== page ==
According to the American Academy of Pediatrics, PMADs are the most common complication of childbirth in the U.S., affecting about 14 percent of women in their lifetimes and up to 50 percent in some specific populations.
PMADs can lead to a variety of adverse outcomes for both mothers and their babies, researchers say. These include less breastfeeding, poor maternal-infant bonding, less infant immunization and maternal suicides that account for up to 20 percent of postpartum deaths.
Although experts acknowledge that PMADs are a significant problem, finding a way to solve this issue is far from clear.
In a policy statement published December 2018 in the journal Pediatrics, the AAP recommended screening at well-child checkups throughout the first several weeks and months of infancy. The academy also recommended providers use community resources and make appropriate referrals to ensure women suffering with these disorders receive follow-up treatment.
But many believe that PMADs require a more comprehensive approach. Lenore Jarvis, M.D., MEd, an emergency medicine specialist at Children’s National Health System, believes women should receive integrated care at several levels, including individual, interpersonal, organizational, community and policy.
This approach has been implemented by Children’s National Health System and includes one-on-one screenings that take place in primary care clinics. Currently, all five of Children’s primary care clinics screen for mental health concerns at annual visits.
Mothers are also screened for PMADs during the 2-week, 1-, 2-, 4-, and 6-month visits via the Edinburgh Postnatal Depression Scale.
In addition, recent studies at Children’s neonatal intensive care unit (NICU) and emergency department (ED) suggest that performing PMAD screenings in these settings as well could help catch even more women with these disorders.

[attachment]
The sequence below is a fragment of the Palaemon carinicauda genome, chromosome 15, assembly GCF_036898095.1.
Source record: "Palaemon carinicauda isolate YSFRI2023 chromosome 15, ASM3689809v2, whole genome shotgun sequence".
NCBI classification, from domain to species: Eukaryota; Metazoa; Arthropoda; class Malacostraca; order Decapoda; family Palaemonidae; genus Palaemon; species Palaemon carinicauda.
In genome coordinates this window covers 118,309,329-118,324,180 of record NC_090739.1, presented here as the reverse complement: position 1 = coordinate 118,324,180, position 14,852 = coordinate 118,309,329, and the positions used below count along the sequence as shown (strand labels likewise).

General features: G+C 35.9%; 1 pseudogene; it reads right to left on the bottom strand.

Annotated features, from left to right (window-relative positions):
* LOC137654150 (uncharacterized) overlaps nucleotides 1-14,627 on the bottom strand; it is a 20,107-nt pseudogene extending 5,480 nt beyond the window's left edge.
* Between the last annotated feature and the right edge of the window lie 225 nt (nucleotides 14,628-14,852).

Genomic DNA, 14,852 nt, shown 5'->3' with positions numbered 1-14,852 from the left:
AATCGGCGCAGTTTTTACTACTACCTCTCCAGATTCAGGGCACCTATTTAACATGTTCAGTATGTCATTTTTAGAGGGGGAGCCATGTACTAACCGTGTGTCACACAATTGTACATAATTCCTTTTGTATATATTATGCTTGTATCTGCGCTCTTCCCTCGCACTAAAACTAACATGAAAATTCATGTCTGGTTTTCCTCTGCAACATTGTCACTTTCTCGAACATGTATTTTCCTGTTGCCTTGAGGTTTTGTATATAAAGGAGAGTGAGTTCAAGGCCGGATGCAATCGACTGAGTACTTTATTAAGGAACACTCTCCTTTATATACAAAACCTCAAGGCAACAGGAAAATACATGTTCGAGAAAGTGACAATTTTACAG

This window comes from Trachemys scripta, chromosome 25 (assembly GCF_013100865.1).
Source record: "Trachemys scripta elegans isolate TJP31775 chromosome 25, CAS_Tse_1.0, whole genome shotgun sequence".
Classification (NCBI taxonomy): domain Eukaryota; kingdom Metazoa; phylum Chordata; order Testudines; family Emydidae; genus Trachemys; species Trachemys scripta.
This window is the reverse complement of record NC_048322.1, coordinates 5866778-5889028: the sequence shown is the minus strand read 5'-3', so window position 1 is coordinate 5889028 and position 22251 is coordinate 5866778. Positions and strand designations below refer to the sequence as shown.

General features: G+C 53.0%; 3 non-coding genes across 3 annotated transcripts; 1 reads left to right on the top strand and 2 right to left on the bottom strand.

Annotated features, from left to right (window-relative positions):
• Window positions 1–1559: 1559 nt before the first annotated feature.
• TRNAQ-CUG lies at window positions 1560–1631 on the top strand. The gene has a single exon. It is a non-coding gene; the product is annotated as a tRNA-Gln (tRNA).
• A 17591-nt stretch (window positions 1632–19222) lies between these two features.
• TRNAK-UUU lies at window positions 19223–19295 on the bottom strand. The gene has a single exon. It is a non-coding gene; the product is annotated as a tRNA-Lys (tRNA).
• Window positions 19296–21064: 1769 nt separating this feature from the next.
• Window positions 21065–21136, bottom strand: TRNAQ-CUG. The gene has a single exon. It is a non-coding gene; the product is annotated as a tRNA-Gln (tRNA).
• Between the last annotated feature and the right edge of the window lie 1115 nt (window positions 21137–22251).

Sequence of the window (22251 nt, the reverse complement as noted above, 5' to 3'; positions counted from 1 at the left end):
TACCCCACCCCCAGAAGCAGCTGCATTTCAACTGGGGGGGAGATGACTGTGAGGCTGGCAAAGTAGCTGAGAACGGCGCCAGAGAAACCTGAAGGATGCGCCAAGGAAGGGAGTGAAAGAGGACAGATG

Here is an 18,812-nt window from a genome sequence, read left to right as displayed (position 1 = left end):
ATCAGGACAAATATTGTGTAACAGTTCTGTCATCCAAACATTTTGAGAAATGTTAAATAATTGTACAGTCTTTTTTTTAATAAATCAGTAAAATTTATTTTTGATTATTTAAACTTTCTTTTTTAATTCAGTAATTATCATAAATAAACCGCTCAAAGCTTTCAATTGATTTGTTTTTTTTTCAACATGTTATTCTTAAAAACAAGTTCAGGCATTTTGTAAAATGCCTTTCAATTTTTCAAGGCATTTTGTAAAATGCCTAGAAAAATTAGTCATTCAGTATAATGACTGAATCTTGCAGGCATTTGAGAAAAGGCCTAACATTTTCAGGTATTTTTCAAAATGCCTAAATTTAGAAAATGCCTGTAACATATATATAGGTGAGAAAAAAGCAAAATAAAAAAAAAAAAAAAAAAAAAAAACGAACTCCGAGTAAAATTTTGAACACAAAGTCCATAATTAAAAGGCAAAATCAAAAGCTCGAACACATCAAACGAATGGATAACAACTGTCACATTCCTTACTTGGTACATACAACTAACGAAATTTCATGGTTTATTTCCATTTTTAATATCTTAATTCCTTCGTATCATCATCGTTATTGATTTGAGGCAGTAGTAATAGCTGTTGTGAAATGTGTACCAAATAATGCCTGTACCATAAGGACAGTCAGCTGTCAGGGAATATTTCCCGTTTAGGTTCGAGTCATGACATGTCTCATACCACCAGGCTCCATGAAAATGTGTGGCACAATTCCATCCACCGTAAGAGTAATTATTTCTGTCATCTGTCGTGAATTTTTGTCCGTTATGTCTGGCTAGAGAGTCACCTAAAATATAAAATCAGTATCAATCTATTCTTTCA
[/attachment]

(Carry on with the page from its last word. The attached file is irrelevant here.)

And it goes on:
Indeed, practitioners discovered about 45 percent of parents had a positive screen for depression at NICU discharge, and about 27 percent of recent mothers had positive screens for PMADs in the ED.
To further these efforts, Children’s National recently started a Perinatal Mental Health Taskforce to promote multidisciplinary collaboration and open communication with providers among multiple hospital divisions.
This task force is working together to apply lessons learned from screening in primary care, the NICU and the ED to discuss best practices and develop hospital-wide recommendations. They’re also sharing their experiences with hospitals across the country to help them develop best practices for helping women with PMADs at their own institutions.
On a federal level, Jarvis and colleagues are seeking out more resources for PMAD screening, referral and treatment. They successfully advocated for Congress to fully fund the Screening and Treatment for Maternal Depression program, part of the 21st Century Cures Act. And locally, they provided testimony to help establish a task force to address PMADs in Washington.
Together, Jarvis said, these efforts are making a difference for women with PMADs and their families.
“All this work demonstrates that you can take a problem that is very personal, this individual experience with PMADS, and work together with a multidisciplinary team in collaboration to really have an impact and promote change across the board,” she said.